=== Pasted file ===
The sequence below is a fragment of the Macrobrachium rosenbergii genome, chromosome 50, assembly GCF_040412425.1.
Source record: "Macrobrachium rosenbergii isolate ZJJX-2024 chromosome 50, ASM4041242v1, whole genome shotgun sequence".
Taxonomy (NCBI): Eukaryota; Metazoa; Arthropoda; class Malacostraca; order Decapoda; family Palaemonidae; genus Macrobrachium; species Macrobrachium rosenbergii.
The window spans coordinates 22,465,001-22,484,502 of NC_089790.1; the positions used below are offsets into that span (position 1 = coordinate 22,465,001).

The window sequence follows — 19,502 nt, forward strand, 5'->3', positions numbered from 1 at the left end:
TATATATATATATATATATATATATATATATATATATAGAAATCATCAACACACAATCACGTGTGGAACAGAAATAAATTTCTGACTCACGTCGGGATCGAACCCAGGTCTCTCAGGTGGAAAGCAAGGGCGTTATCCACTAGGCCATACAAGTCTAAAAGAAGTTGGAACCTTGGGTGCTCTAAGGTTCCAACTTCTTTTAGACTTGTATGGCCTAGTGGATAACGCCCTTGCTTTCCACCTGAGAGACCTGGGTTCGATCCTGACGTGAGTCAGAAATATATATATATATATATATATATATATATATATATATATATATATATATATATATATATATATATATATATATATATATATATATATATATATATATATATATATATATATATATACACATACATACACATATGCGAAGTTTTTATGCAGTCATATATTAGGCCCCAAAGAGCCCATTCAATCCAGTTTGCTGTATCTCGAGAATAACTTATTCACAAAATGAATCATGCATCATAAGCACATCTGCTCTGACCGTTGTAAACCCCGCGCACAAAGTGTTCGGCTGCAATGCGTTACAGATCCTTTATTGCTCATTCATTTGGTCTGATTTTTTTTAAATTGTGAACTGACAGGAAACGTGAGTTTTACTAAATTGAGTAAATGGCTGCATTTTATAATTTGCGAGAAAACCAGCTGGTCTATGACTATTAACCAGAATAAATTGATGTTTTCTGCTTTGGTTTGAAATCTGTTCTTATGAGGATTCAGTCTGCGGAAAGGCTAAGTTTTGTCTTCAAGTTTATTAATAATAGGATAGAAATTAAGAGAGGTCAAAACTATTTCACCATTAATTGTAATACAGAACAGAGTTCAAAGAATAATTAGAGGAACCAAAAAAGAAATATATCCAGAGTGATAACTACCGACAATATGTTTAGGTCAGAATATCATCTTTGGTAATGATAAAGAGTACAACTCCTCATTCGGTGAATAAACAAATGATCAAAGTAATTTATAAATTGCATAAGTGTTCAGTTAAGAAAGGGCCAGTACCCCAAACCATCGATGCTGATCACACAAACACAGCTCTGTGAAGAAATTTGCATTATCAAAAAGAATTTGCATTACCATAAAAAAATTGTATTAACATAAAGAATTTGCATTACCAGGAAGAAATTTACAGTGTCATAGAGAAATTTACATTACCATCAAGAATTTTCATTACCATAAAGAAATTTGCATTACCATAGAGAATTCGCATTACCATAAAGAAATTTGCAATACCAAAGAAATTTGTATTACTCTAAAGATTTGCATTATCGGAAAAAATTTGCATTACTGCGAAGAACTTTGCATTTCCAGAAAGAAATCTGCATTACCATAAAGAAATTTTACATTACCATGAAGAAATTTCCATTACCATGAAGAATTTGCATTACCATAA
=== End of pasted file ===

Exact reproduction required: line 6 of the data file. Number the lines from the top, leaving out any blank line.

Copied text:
TATATATATATATATATATATATATATATATATATATAGAAATCATCAACACACAATCACGTGTGGAACAGAAATAAATTTCTGACTCACGTCGGGATCGAACCCAGGTCTCTCAGGTGGAAAGCAAGGGCGTTATCCACTAGGCCATACAAGTCTAAAAGAAGTTGGAACCTTGGGTGCTCTAAGGTTCCAACTTCTTTTAGACTTGTATGGCCTAGTGGATAACGCCCTTGCTTTCCACCTGAGAGACCTGGGTTCGATCCTGACGTGAGTCAGAAATATATATATATATATATATATATATATATATATATATATATATATATATATATATATATATATATATATATATATATATATATATATATATATATATATATATATATATATATATACACATACATACACATATGCGAAGTTTTTATGCAGTCATATATTAGGCCCCAAAGAGCCCATTCAATCCAGTTTGCTGTATCTCGAGAATAACTTATTCACAAAATGAATCATGCATCATAAGCACATCTGCTCTGACCGTTGTAAACCCCGCGCACAAAGTGTTCGGCTGCAATGCGTTACAGATCCTTTATTGCTCATTCATTTGGTCTGATTTTTTTTAAATTGTGAACTGACAGGAAACGTGAGTTTTACTAAATTGAGTAAATGGCTGCATTTTATAATTTGCGAGAAAACCAGCTGGTCTATGACTATTAACCAGAATAAATTGATGTTTTCTGCTTTGGTTTGAAATCTGTTCTTATGAGGATTCAGTCTGCGGAAAGGCTAAGTTTTGTCTTCAAGTTTATTAATAATAGGATAGAAATTAAGAGAGGTCAAAACTATTTCACCATTAATTGTAATACAGAACAGAGTTCAAAGAATAATTAGAGGAACCAAAAAAGAAATATATCCAGAGTGATAACTACCGACAATATGTTTAGGTCAGAATATCATCTTTGGTAATGATAAAGAGTACAACTCCTCATTCGGTGAATAAACAAATGATCAAAGTAATTTATAAATTGCATAAGTGTTCAGTTAAGAAAGGGCCAGTACCCCAAACCATCGATGCTGATCACACAAACACAGCTCTGTGAAGAAATTTGCATTATCAAAAAGAATTTGCATTACCATAAAAAAATTGTATTAACATAAAGAATTTGCATTACCAGGAAGAAATTTACAGTGTCATAGAGAAATTTACATTACCATCAAGAATTTTCATTACCATAAAGAAATTTGCATTACCATAGAGAATTCGCATTACCATAAAGAAATTTGCAATACCAAAGAAATTTGTATTACTCTAAAGATTTGCATTATCGGAAAAAATTTGCATTACTGCGAAGAACTTTGCATTTCCAGAAAGAAATCTGCATTACCATAAAGAAATTTTACATTACCATGAAGAAATTTCCATTACCATGAAGAATTTGCATTACCATAA